Other examples of metaphoric statements can be found. Examples in physics include: heat is motion (Benjamin Thompson, James Prescott Joule); light is particulate as well as undulatory (Albert Einstein); energy is particulate (Max Planck, Niels Bohr, Einstein); and mass is undulatory as well as particulate (Louis de Broglie). Examples in religion include: in the midst of life we are in death (Paul); an individual's ultimate concern is that person's god (Paul Tillich); the "natural" state of existence for human beings is to be graced (Karl Rahner); and Christ is sophia and logos (Elizabeth Johnson). Possible examples in science and religion include: evil is entropic degradation and personal relativistic time is the time of the second coming of Christ.
The discovery that two persons from different disciplines are talking about the same thing is not uncommon in closely related fields and can be highly profitable. The exchange interactions of quantum physics were found to correspond to the molecular bonds of chemistry, and chemical physics was born. It remains to be seen whether productive instances can be found in disciplines separated by as much cognitive space as natural science and religion. The hope for science and religion as a valuable academic discipline in its own right depends on such possibilities and on the metaphoric process that can knit them together.
See also MODELS
Gerhart, Mary, and, Russell, Allan M. Metaphoric Process: The Creation of Scientific and Religious Understanding. Fort Worth: Texas Christian University Press, 1984.
Goodman, Nelson. Ways of Worldmaking. Indianapolis, Ind.: Hackett, 1978.
Hesse, Mary. Models and Analogies in Science. Notre Dame, Ind.: Notre Dame Press, 1970.
Jones, Roger S. Physics As Metaphor. Minneapolis: University of Minnesota Press, 1982.
Lakoff, George, and Johnson, Mark. Metaphors We Live By. Chicago and London: University of Chicago Press, 1980.
Leatherdale, W. H. The Role of Analogy: Model and Metaphor in Science. New York: Elsevier, 1974.
MacCormac, Earl R. Metaphor and Myth in Science and Religion. Durham, N.C.: Duke University Press, 1976.
McFague, Sallie. Metaphorical Theology: Models of God in Religious Language. Philadelphia, Pa.: Fortress Press, 1982.
Miller, Arthur I. Imagery in Scientific Thought: Creating Twentieth-Century Physics. Boston: Birkhäuser, 1985.
Ricoeur, Paul. The Rule of Metaphor: An Interdisciplinary Study. Toronto, Ont.: University of Toronto Press, 1977.
Rogers, Robert. Metaphor: A Psychoanalytic View. Berkeley: University of California Press, 1978.
Schon, Donald Alan. Displacement of Concepts. London: Tavistock, 1963.
Soskice, Janet Martin. Metaphor and Religious Language. New York: Oxford University Press, 1985.
ALLAN M. RUSSELL
Metaphor (International Dictionary of Psychoanalysis)
Metaphor is a figure of speech that involves designating one thing with the name of another, a process that is carried out essentially by substituting one term for another.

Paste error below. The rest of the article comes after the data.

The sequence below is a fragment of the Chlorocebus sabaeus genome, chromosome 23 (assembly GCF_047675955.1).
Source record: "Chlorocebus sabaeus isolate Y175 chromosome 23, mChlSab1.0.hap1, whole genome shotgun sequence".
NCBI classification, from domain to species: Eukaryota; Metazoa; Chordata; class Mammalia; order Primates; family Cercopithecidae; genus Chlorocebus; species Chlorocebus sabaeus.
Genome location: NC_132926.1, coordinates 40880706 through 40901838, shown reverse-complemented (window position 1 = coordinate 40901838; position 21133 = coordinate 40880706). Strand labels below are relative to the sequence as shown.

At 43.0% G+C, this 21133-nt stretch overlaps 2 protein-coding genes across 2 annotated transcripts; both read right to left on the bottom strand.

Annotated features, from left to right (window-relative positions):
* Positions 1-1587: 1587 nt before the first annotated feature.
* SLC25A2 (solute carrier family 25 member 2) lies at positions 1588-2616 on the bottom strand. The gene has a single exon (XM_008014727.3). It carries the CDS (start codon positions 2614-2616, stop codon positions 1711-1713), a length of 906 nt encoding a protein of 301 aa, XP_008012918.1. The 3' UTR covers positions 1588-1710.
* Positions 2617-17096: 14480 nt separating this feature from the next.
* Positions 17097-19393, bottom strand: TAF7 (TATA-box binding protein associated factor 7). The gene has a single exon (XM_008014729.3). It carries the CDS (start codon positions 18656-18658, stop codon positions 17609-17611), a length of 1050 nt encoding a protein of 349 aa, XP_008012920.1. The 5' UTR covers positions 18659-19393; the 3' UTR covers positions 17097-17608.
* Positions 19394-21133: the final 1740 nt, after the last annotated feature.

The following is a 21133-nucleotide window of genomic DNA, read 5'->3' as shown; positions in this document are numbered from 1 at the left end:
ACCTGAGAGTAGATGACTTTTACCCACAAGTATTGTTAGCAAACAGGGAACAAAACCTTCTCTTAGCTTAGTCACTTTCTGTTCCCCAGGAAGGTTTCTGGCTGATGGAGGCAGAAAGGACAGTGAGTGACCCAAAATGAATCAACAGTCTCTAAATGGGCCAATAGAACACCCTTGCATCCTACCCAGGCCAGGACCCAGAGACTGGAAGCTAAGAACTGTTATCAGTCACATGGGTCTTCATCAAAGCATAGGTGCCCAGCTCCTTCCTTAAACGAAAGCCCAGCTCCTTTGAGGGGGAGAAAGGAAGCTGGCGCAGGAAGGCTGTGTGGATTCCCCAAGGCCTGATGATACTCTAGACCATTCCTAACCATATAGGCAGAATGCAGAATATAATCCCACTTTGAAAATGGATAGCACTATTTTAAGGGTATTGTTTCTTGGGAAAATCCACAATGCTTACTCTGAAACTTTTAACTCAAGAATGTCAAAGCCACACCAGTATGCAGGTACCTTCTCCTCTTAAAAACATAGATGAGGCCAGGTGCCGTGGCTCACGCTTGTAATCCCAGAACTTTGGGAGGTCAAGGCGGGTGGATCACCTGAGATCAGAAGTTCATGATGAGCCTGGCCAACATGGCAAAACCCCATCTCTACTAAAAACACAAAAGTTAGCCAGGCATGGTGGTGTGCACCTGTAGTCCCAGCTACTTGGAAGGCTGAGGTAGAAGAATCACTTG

Metaphor is a fundamental notion that Jacques Lacan introduced in relation to his thesis that "the unconscious is structured like a language." He justified its legitimacy principally by analogy with the Freudian mechanism of "condensation," and more generally in relation to the structure of the formations of the unconscious and the metaphorical process of the Name-of-the-Father.
Lacan proposed the following symbolic formula for metaphor (2002, p. 190):
The Lacanian use of metaphor is founded on the principle of a signifying substitution that promotes the authority of the signifier over that of the signified. In language, metaphorical substitution most often occurs between two terms on the basis of semantic similarity. At the level of unconscious processes, this similarity is not always immediately apparent, and only a series of associations can bring it to light.
Thus Freudian condensation plays a role in the different unconscious formations, such as dreams and symptoms, for example. Just as the unconscious material in dreams, telescoped by condensations, reappears in a meaningless form in the manifest dream content, so the symptom expresses, in reality, something completely different from what it appears to mean.
The metaphor of the Name-of-the-Father, as it was called by Lacan, is based on the same principlehat of the substitution of signifiers. In this case, the signifier of the Name-of-the-Father substitutes for the signifier of the mother's desire, which thus becomes the object of repression and becomes unconscious.
The "fort/da game" that Freud described (1920g) directly attests to the process of metaphorization and the repression that is linked to it. A relation of signifying substitution is established by the child as soon as they "name" the signifying reference to the father as the cause of the mother's absences. In addition to the paternal metaphor, which makes it possible, the fort/da game is also inscribed in a double metaphorical process. In itself, the reel is already a metaphor for the mother, and the game of its presence and absence is another metaphor since it symbolizes her departure and return.
See also: Condensation; Displacement; Forgetting; Formations of the unconscious; Letter, the; Linguistics and psychoanalysis; Matheme; Metonymy; Mirror stage; Name-of-the-Father; Phobias in children; Psychoses, chronic and delusional; Signifier; Signifier/signified; Signifying chain; Symptom/sinthome; Topology.
Dor, Joël. (1998). Introduction to the reading of Lacan: The unconscious structured like a language (Judith Feher Gurewich and Susan Fairfield, Eds.). New York: Other Press, 1998.
Freud, Sigmund. (1920g). Beyond the pleasure principle. SE, 18: 1-64.
Lacan, Jacques. (2002).rits: A selection (Bruce Fink, Trans.). New York: W. W. Norton.